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Wednesday, August 27, 2003

IMPORTANT: Jews must reward Bush for stance on Israel

by EDWARD I. KOCH, former mayor of New York City
published by Jewish World Review
I think it is critical that Israel be supported during these trying times. In the aftermath of the recent bus bombing in Jerusalem which killed 21 people — including seven children, and injured 100 others, including about 40 children — the Israeli government demanded that the Palestinian Prime Minister Mahmoud Abbas take immediate action against Hamas and Islamic Jihad, both of which took responsibility for that heinous terrorist act.

Prime Minister Abbas requested 24 hours to take police action against the terrorists. The Israelis took no military action during that period. When the Palestinian Authority failed to act, the Israelis exercised their right of self-defense and eliminated a top Hamas leader, Ismail Abu Shanab.

The terrorist organizations and the people of Gaza poured into the streets during Shanab's funeral, threatening revenge. That should not give the Israeli army pause. If they hadn't killed Shanab, would Hamas and Islamic Jihad suicide bombers have refrained from engaging in any more such attacks? Of course not. And Shanab would be planning them.

The goal of all Palestinian terrorist organizations is the destruction of the State of Israel.

Under the road map, the government of Prime Minister Abbas was required to begin to dismantle the terrorist infrastructure. It has not done so. The Israelis have no choice but to pursue the terrorists directly.

In President George W. Bush, Israel has a friend and supporter who has exhibited more concern for the Jewish state than any other President, Republican or Democrat. President Reagan was a firm supporter of Israel. But George W. Bush is far and away more willing to stand up for the Jewish state and support its right to a secure existence.

Israel's security should be a very high priority for American Jews. When Jews were persecuted and murdered in Nazi-occupied Europe, almost no one was willing to help them or give them refuge. During the Holocaust, from 1941 to 1945, six million Jews were murdered. The citizens of almost every country occupied by the Nazis, particularly France, collaborated with Hitler and turned their Jewish fellow citizens over to the Germans for extermination in the gas chambers.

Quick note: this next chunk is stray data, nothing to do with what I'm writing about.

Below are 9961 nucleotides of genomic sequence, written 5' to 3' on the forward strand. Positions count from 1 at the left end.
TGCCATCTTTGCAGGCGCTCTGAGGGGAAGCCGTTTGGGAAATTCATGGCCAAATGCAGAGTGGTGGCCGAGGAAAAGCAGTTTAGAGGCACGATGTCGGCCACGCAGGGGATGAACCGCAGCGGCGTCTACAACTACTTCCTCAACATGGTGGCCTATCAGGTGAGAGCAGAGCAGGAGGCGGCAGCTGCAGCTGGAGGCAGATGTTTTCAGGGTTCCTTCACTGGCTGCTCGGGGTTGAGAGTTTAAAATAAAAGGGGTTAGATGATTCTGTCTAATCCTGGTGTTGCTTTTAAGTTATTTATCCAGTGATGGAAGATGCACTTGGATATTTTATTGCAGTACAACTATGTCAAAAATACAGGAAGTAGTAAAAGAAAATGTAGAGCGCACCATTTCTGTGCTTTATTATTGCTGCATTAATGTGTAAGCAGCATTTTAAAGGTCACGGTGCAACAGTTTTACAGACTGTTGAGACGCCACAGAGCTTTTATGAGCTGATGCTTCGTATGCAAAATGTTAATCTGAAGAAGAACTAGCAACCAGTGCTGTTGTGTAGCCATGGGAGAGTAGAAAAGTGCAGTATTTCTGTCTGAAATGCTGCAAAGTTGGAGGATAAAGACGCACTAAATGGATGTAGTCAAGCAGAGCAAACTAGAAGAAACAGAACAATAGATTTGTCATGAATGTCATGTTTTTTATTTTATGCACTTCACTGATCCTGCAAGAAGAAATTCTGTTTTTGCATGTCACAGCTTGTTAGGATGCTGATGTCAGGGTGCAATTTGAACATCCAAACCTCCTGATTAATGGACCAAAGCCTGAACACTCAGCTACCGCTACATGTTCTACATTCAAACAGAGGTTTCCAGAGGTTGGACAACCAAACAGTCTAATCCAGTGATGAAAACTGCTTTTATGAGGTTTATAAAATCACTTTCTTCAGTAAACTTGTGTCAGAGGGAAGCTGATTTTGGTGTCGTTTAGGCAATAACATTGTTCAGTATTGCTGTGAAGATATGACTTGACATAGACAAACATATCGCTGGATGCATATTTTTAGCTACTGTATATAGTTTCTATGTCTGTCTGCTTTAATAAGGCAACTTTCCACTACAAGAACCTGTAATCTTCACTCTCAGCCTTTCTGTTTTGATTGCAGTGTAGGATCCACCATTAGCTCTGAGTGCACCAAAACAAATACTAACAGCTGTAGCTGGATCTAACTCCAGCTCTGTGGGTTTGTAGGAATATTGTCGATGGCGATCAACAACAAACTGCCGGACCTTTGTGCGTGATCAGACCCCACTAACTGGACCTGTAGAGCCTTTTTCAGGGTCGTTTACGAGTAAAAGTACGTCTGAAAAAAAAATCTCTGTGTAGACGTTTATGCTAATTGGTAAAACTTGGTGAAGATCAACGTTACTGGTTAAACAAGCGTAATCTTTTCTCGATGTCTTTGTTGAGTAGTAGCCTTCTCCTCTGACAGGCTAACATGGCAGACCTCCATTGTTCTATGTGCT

Had the State of Israel existed in 1939, when Hitler offered to allow Jews to leave Germany if any country would accept them, ultimately six million Jewish lives would have been spared. Today, Europe again abounds with anti-Semitism not seen since the 1930s.

The American Jewish community adored President Franklin D. Roosevelt. He was one of our greatest presidents, ranking with Washington, Jefferson and Lincoln. Our vote for him was monolithic. Yet, it was not until mid-1944, two years after he knew that Hitler was intent on killing off every Jew on the planet, that he spoke out and told the world of the Nazi plan to exterminate the Jews.

And yet — except for 1,000 Jewish refugees admitted in 1944 — FDR kept America's doors overwhelmingly closed to most of Europe's Jews, who could have escaped death had he allowed them to enter the U.S.

President Harry S. Truman, for American Jews an icon in the pantheon of presidents and, for me personally, a hero, was recently revealed in a newly-discovered diary written in his own hand to have held Jews in great contempt. Will we learn as a community to never again walk in lockstep with a single party, undeviating in our support, and instead, hold those at the top of our government accountable for how they feel about our community's worldwide security and concerns? How public officials feel about abortion and taxes is important, but not as vital as how they feel about our living and dying.

The American Jewish community appreciated the support President Reagan gave to the Jewish state and it responded with 39 percent voting to reelect Reagan in 1984, whereas normally Democrats receive up to 90 percent of the Jewish vote. I believe that next time around, the American Jewish community will express its appreciation to President Bush by voting for him in even greater numbers than was the case with President Reagan.

Before Wall Street Journal reporter Daniel Pearl was decapitated by his Muslim abductors who videotaped the atrocity, he was compelled to say with his last breath, "My mother is a Jew. My father is a Jew. I am a Jew." Every Jew should embrace his or her identity with pride and vote their conscience. I remain a Democrat, but have supported candidates from other parties when my conscience so dictated. So let me now proclaim, "My mother of revered memory was a Jew. My father of revered memory was a Jew. I am a Jew."

Kol hakavod, Ed Koch. For my part, my mother wasn't a Jew and my father wasn't a Jew, but I am a Jew. By choice. And after thirty years of voting pretty much straight Democrat, I will most likely vote for the Republican --pictured above at the Kotel-- for President.

Wonders never cease,